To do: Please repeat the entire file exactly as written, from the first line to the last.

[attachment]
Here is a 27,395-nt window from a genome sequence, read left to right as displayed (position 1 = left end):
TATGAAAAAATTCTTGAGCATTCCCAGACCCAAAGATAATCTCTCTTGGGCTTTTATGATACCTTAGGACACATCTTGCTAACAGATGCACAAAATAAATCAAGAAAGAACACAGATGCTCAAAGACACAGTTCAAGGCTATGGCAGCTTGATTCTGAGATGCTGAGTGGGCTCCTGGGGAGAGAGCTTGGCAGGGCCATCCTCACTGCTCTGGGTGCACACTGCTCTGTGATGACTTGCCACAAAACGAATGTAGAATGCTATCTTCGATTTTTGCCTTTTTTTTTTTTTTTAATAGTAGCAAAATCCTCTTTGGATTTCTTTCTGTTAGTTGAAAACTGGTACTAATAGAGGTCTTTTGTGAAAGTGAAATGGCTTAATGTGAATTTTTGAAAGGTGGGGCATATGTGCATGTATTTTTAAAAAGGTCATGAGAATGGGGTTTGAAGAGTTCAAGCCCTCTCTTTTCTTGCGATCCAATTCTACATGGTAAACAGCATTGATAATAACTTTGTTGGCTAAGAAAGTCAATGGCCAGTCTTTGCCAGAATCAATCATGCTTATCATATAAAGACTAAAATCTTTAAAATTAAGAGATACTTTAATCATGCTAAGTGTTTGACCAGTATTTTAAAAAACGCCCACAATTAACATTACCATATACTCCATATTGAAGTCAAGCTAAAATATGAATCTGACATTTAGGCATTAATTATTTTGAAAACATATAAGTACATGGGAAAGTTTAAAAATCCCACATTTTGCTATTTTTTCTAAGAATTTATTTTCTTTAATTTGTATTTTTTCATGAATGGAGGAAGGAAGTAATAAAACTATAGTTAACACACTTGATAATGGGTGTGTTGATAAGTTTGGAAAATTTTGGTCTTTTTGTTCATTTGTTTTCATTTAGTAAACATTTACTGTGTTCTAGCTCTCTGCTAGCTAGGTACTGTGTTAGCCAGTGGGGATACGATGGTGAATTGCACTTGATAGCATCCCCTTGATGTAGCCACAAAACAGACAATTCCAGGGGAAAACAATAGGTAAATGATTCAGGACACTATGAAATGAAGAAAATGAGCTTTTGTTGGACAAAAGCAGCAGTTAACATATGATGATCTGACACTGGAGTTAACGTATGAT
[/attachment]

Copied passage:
Here is a 27,395-nt window from a genome sequence, read left to right as displayed (position 1 = left end):
TATGAAAAAATTCTTGAGCATTCCCAGACCCAAAGATAATCTCTCTTGGGCTTTTATGATACCTTAGGACACATCTTGCTAACAGATGCACAAAATAAATCAAGAAAGAACACAGATGCTCAAAGACACAGTTCAAGGCTATGGCAGCTTGATTCTGAGATGCTGAGTGGGCTCCTGGGGAGAGAGCTTGGCAGGGCCATCCTCACTGCTCTGGGTGCACACTGCTCTGTGATGACTTGCCACAAAACGAATGTAGAATGCTATCTTCGATTTTTGCCTTTTTTTTTTTTTTTAATAGTAGCAAAATCCTCTTTGGATTTCTTTCTGTTAGTTGAAAACTGGTACTAATAGAGGTCTTTTGTGAAAGTGAAATGGCTTAATGTGAATTTTTGAAAGGTGGGGCATATGTGCATGTATTTTTAAAAAGGTCATGAGAATGGGGTTTGAAGAGTTCAAGCCCTCTCTTTTCTTGCGATCCAATTCTACATGGTAAACAGCATTGATAATAACTTTGTTGGCTAAGAAAGTCAATGGCCAGTCTTTGCCAGAATCAATCATGCTTATCATATAAAGACTAAAATCTTTAAAATTAAGAGATACTTTAATCATGCTAAGTGTTTGACCAGTATTTTAAAAAACGCCCACAATTAACATTACCATATACTCCATATTGAAGTCAAGCTAAAATATGAATCTGACATTTAGGCATTAATTATTTTGAAAACATATAAGTACATGGGAAAGTTTAAAAATCCCACATTTTGCTATTTTTTCTAAGAATTTATTTTCTTTAATTTGTATTTTTTCATGAATGGAGGAAGGAAGTAATAAAACTATAGTTAACACACTTGATAATGGGTGTGTTGATAAGTTTGGAAAATTTTGGTCTTTTTGTTCATTTGTTTTCATTTAGTAAACATTTACTGTGTTCTAGCTCTCTGCTAGCTAGGTACTGTGTTAGCCAGTGGGGATACGATGGTGAATTGCACTTGATAGCATCCCCTTGATGTAGCCACAAAACAGACAATTCCAGGGGAAAACAATAGGTAAATGATTCAGGACACTATGAAATGAAGAAAATGAGCTTTTGTTGGACAAAAGCAGCAGTTAACATATGATGATCTGACACTGGAGTTAACGTATGAT